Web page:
When Algerian police searched the home of 52-year-old Yacine Mebarki they found among his books a copy of the Qur’an. It was an old copy, he says, that he inherited from his grandfather.
When Algerian police searched the home of 52-year-old Yacine Mebarki they found among his books a copy of the Qur’an. It was an old copy, he says, that he inherited from his grandfather. On closer examination, the police spotted that one of its pages was missing – and charged him with desecrating the holy book.
At his trial eight days later Mebarki was found guilty of inciting atheism, insulting Islam and undermining national unity. He was sentenced to 10 years in jail, with a fine of 10 million dinars ($78,000).
In the Middle East, trials of this kind are hardly ever what they seem. Accusing someone of religious “crimes” is an easy way to discredit them in the eyes of believers, though the charges themselves are usually spurious. There’s rarely any evidence of blasphemous intent and the cases that come to court are almost always the result of something else the accused has said or done that happened to annoy the authorities or ultra-religious elements.
At Mebarki’s trial, the prosecutor claimed to have “information” that he also tried to convert someone to atheism. Under Algerian law it is a crime to attempt to convert Muslims to another religion or to “shake their faith”. Mebarki, however, denies being an atheist and maintains that he is a secular Muslim.
According to El Watan newspaper he was a regular at a cafe in his home town of Khenchela where he was known for criticising Islamist ideas, and those of Abou-Ishak El Houweini, an Egyptian Salafist, in particular.
The paper notes that Algerian law “does not prohibit such criticism” and says the case against Mebarki was put together by a police office living in the same neighbourhood who is a Daesh/IS sympathiser.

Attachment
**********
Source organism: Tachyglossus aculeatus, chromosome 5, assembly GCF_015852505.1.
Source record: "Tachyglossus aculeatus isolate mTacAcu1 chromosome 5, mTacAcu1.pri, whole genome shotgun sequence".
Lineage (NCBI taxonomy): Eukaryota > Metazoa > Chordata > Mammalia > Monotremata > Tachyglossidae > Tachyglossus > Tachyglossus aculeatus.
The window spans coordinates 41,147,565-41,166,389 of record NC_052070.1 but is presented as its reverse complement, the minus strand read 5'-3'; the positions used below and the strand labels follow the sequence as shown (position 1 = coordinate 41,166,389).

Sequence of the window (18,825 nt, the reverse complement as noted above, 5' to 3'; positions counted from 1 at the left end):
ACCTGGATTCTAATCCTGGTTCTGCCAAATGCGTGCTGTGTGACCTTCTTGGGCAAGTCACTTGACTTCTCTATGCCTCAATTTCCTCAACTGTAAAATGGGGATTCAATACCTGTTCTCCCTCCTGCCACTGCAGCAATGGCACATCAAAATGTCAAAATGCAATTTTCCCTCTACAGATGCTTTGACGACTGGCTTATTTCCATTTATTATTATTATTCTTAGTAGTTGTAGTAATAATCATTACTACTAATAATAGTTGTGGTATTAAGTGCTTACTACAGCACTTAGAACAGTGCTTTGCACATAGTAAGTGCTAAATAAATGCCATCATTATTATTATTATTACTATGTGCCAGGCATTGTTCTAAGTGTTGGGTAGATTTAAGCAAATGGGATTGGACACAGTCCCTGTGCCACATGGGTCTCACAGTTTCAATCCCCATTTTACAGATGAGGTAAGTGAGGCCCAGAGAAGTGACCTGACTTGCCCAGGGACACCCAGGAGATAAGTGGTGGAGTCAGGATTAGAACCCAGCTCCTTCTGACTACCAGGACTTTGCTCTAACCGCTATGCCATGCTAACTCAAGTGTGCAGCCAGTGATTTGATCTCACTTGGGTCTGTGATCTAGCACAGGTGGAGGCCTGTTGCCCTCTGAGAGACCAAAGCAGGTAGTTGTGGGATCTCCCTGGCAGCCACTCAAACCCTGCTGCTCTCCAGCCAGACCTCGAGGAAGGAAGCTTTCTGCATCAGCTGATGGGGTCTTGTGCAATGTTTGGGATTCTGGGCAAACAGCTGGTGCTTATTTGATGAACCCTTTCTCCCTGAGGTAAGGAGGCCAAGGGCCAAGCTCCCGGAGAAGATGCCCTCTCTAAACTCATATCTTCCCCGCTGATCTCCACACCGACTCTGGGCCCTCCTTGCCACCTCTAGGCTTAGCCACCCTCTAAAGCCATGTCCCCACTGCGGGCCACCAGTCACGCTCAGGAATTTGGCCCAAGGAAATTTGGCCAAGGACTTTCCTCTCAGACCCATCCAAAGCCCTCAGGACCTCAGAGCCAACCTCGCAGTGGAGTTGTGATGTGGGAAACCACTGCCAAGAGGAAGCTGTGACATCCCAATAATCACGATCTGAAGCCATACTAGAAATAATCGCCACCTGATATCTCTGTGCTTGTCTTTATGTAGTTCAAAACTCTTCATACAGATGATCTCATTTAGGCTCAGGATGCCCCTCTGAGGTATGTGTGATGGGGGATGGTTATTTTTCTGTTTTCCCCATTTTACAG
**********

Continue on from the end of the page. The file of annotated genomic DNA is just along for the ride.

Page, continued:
Another factor in this affair is that Mebarki is a campaigner for Amazigh (Berber) rights and has been a prominent local figure in anti-government protests – so the missing page from his Qur’an also gave the authorities a convenient excuse to lock him up for a long time
Article 160 of Algeria’s penal code specifies a sentence of between five and 10 years for anyone who “voluntarily and publicly destroys, mutilates, defaces or desecrates the Sacred Book”.
An earlier Qur’an desecration case, in 2008, involved Samia Smets, a 26-year-old woman in the city of Biskra. She was already in jail (over a civil matter) at the time of the alleged offence and was accused by other prisoners of having torn a copy of the holy book.
Smets, who was not legally represented in court, denied tearing it and said she had accidentally dropped the book in water during an argument. The judge, who had previously handed out stiff punishments to six people for eating during Ramadan, gave her the maximum 10-year sentence.
Her conviction was later overturned for lack of evidence after prosecutors failed to produce the allegedly damaged Qur’an in court.